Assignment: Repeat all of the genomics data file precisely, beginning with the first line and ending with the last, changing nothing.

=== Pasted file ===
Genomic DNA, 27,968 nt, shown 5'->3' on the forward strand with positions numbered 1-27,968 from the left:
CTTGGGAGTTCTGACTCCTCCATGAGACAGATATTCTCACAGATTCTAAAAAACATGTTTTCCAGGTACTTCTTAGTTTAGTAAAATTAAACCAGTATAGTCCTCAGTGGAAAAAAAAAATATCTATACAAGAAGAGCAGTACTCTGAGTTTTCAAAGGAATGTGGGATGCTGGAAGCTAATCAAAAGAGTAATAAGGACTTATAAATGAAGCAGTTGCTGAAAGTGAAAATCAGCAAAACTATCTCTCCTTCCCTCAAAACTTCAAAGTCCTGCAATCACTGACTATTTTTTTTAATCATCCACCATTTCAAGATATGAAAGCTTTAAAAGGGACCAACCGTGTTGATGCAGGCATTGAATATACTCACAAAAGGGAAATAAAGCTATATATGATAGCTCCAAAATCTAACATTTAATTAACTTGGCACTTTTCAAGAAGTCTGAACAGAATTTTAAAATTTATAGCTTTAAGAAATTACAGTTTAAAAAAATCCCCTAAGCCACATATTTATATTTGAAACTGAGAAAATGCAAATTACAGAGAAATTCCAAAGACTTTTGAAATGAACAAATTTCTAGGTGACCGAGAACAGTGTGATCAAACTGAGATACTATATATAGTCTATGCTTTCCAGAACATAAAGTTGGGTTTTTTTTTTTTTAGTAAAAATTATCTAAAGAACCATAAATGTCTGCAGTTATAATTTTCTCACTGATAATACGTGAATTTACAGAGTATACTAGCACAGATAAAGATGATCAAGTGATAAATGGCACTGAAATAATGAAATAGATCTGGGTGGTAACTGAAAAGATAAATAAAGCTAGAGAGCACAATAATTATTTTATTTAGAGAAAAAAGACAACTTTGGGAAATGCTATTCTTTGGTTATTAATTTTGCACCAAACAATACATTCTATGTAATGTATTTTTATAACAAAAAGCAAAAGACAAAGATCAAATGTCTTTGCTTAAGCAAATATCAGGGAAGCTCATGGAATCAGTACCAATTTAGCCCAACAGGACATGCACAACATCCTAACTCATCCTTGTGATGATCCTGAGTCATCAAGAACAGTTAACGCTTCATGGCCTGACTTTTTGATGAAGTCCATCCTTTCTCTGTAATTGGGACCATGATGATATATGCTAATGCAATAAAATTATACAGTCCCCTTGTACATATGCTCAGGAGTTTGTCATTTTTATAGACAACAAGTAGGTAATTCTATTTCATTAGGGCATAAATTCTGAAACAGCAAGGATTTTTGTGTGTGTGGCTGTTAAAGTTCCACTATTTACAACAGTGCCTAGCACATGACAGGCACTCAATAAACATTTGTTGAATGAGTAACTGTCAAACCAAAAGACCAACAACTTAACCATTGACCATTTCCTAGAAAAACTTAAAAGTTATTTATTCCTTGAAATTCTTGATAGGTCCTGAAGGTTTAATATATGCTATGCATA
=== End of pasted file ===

Genomic DNA, 27,968 nt, shown 5'->3' on the forward strand with positions numbered 1-27,968 from the left:
CTTGGGAGTTCTGACTCCTCCATGAGACAGATATTCTCACAGATTCTAAAAAACATGTTTTCCAGGTACTTCTTAGTTTAGTAAAATTAAACCAGTATAGTCCTCAGTGGAAAAAAAAAATATCTATACAAGAAGAGCAGTACTCTGAGTTTTCAAAGGAATGTGGGATGCTGGAAGCTAATCAAAAGAGTAATAAGGACTTATAAATGAAGCAGTTGCTGAAAGTGAAAATCAGCAAAACTATCTCTCCTTCCCTCAAAACTTCAAAGTCCTGCAATCACTGACTATTTTTTTTAATCATCCACCATTTCAAGATATGAAAGCTTTAAAAGGGACCAACCGTGTTGATGCAGGCATTGAATATACTCACAAAAGGGAAATAAAGCTATATATGATAGCTCCAAAATCTAACATTTAATTAACTTGGCACTTTTCAAGAAGTCTGAACAGAATTTTAAAATTTATAGCTTTAAGAAATTACAGTTTAAAAAAATCCCCTAAGCCACATATTTATATTTGAAACTGAGAAAATGCAAATTACAGAGAAATTCCAAAGACTTTTGAAATGAACAAATTTCTAGGTGACCGAGAACAGTGTGATCAAACTGAGATACTATATATAGTCTATGCTTTCCAGAACATAAAGTTGGGTTTTTTTTTTTTTAGTAAAAATTATCTAAAGAACCATAAATGTCTGCAGTTATAATTTTCTCACTGATAATACGTGAATTTACAGAGTATACTAGCACAGATAAAGATGATCAAGTGATAAATGGCACTGAAATAATGAAATAGATCTGGGTGGTAACTGAAAAGATAAATAAAGCTAGAGAGCACAATAATTATTTTATTTAGAGAAAAAAGACAACTTTGGGAAATGCTATTCTTTGGTTATTAATTTTGCACCAAACAATACATTCTATGTAATGTATTTTTATAACAAAAAGCAAAAGACAAAGATCAAATGTCTTTGCTTAAGCAAATATCAGGGAAGCTCATGGAATCAGTACCAATTTAGCCCAACAGGACATGCACAACATCCTAACTCATCCTTGTGATGATCCTGAGTCATCAAGAACAGTTAACGCTTCATGGCCTGACTTTTTGATGAAGTCCATCCTTTCTCTGTAATTGGGACCATGATGATATATGCTAATGCAATAAAATTATACAGTCCCCTTGTACATATGCTCAGGAGTTTGTCATTTTTATAGACAACAAGTAGGTAATTCTATTTCATTAGGGCATAAATTCTGAAACAGCAAGGATTTTTGTGTGTGTGGCTGTTAAAGTTCCACTATTTACAACAGTGCCTAGCACATGACAGGCACTCAATAAACATTTGTTGAATGAGTAACTGTCAAACCAAAAGACCAACAACTTAACCATTGACCATTTCCTAGAAAAACTTAAAAGTTATTTATTCCTTGAAATTCTTGATAGGTCCTGAAGGTTTAATATATGCTATGCATA